When the postcard craze struck, across America and around the world dozens of printing companies wanted to get their slice of the postcard pie. This feature highlights eight of the American firms that printed postcards. Some enjoyed huge profits, but others closed as the Golden Age of Postcards faded into history.
Author: Bill Burton
Each generation has its own sketch artists who use pencils, charcoals, pastels, chalks, and crayons to render hometown scenes, rural vistas, and family events in sketchbooks that are cherished by a cadre of descendants. This article by Bill Burton, Postcard History’s publisher, highlights two such practitioners of pencil art who lived and worked in a special part of the country – the DelMarVa peninsula. Keep watch in Postcard History’s “In A Few Words” section; you will soon discover a new series highlighting postcards featuring sketch art from across America.
As World War I loomed, a varied group of talented Indiana illustrators, comic artists, and cartoonists were beginning their careers. While none of these Hoosiers are household names today, Cobb Shinn of Indianapolis became the most prolific and collectible postcard artist of the group.
Scattered across the world are rock formations that seem too good to be true — rocks precariously balanced on other rocks, seeming to defy gravity. There are those who says aliens put them there, while others say it was glaciers or erosion. Decide for yourself.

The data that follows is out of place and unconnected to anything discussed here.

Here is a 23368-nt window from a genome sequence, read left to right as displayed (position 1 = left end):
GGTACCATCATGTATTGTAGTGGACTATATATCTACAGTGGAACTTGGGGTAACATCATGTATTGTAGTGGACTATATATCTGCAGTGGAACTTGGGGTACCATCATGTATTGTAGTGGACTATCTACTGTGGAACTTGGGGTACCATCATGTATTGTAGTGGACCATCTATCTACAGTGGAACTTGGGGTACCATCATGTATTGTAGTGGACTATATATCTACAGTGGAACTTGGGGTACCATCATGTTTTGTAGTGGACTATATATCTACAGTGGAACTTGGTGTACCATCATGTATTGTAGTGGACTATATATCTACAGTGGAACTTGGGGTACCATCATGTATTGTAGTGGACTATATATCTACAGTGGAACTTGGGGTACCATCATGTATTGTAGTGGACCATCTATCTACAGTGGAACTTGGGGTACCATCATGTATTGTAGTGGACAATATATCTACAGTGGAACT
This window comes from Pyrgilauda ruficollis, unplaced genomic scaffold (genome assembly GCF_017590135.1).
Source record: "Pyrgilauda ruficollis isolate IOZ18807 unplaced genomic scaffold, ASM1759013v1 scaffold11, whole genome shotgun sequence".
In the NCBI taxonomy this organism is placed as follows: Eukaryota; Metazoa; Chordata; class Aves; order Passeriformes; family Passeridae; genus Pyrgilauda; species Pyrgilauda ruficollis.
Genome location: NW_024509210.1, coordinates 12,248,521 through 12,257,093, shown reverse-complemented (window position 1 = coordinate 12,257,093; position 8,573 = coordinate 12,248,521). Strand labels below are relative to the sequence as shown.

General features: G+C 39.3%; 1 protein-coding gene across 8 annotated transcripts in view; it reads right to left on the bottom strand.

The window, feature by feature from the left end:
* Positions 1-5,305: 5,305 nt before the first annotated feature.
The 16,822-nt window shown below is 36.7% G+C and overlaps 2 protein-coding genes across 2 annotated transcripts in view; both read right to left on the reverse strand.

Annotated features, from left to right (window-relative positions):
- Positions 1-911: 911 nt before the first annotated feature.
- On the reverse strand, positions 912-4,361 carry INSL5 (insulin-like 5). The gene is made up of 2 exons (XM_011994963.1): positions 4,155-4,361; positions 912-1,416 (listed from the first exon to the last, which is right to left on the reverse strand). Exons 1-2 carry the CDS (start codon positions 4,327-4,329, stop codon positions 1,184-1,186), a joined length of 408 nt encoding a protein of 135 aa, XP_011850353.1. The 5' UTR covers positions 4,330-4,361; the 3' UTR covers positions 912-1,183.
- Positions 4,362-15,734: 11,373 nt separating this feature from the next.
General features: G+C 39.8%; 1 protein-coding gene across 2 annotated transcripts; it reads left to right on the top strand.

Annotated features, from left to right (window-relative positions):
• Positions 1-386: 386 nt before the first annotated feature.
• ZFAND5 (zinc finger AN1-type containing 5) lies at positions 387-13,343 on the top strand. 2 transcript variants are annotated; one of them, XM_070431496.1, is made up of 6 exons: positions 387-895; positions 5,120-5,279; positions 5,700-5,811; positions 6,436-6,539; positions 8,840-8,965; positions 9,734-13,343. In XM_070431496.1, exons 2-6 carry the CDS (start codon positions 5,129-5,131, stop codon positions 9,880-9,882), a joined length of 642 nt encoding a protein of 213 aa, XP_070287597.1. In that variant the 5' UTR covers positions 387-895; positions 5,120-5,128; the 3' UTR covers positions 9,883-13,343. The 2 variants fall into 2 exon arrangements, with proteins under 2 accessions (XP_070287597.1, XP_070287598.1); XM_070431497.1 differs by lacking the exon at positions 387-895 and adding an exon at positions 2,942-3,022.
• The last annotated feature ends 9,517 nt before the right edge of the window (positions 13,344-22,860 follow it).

The 1950s-1960s civil rights movement drew widespread opposition that frequently called Martin Luther King, Jr. and other activists as “communists,” as this John Birch Society card shows. It’s numbered CR2. There just had to be a CR1. It took years to find, and here’s its story.
Maude Adams (not Maud Adams the Bond Girl, she doesn’t have the “e”) was an astonishingly successful stage actor who burst onto the New York stage in 1896 with J. M. Barrie’s The Little Minister and in 1905 played the title role in Barrie’s Peter Pan. Alphonse Mucha painted her. She toured with her own troupe and retired in 1918 from the effects of the Great Influenza Epidemic.
Jack Dempsey and Sugar Ray Robinson were champion boxers — Dempsey as a heavyweight and Robinson as a middleweight and welterweight. While they fought in different eras of “the sweet science,” their post-fighting paths led them to New York City and the restaurant business.
Dwight Eisenhower never served in combat, but he achieved total victory in World War II. He had no experience running an institution of higher learning, yet he became President of Columbia University. And he never held public office until he was elected President of the United States.